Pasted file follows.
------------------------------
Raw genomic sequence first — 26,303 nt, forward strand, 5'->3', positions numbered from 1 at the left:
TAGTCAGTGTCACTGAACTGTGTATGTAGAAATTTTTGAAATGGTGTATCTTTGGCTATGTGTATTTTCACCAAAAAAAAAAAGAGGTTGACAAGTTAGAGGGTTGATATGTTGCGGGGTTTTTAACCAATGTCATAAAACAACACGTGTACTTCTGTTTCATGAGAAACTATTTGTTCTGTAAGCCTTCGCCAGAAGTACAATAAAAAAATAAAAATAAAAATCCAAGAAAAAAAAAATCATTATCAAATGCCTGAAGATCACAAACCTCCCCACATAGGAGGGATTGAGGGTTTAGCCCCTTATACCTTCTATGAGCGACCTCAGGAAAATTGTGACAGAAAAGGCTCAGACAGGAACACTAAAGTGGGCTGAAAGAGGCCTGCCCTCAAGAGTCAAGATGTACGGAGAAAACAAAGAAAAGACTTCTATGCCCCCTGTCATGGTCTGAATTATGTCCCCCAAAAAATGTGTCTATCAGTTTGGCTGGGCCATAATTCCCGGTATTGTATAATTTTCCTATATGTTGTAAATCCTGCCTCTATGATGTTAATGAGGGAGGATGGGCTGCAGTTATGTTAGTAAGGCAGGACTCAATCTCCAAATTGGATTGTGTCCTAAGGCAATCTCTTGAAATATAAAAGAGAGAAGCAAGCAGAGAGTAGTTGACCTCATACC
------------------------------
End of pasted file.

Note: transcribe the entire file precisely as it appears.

Raw genomic sequence first — 26,303 nt, forward strand, 5'->3', positions numbered from 1 at the left:
TAGTCAGTGTCACTGAACTGTGTATGTAGAAATTTTTGAAATGGTGTATCTTTGGCTATGTGTATTTTCACCAAAAAAAAAAAGAGGTTGACAAGTTAGAGGGTTGATATGTTGCGGGGTTTTTAACCAATGTCATAAAACAACACGTGTACTTCTGTTTCATGAGAAACTATTTGTTCTGTAAGCCTTCGCCAGAAGTACAATAAAAAAATAAAAATAAAAATCCAAGAAAAAAAAAATCATTATCAAATGCCTGAAGATCACAAACCTCCCCACATAGGAGGGATTGAGGGTTTAGCCCCTTATACCTTCTATGAGCGACCTCAGGAAAATTGTGACAGAAAAGGCTCAGACAGGAACACTAAAGTGGGCTGAAAGAGGCCTGCCCTCAAGAGTCAAGATGTACGGAGAAAACAAAGAAAAGACTTCTATGCCCCCTGTCATGGTCTGAATTATGTCCCCCAAAAAATGTGTCTATCAGTTTGGCTGGGCCATAATTCCCGGTATTGTATAATTTTCCTATATGTTGTAAATCCTGCCTCTATGATGTTAATGAGGGAGGATGGGCTGCAGTTATGTTAGTAAGGCAGGACTCAATCTCCAAATTGGATTGTGTCCTAAGGCAATCTCTTGAAATATAAAAGAGAGAAGCAAGCAGAGAGTAGTTGACCTCATACC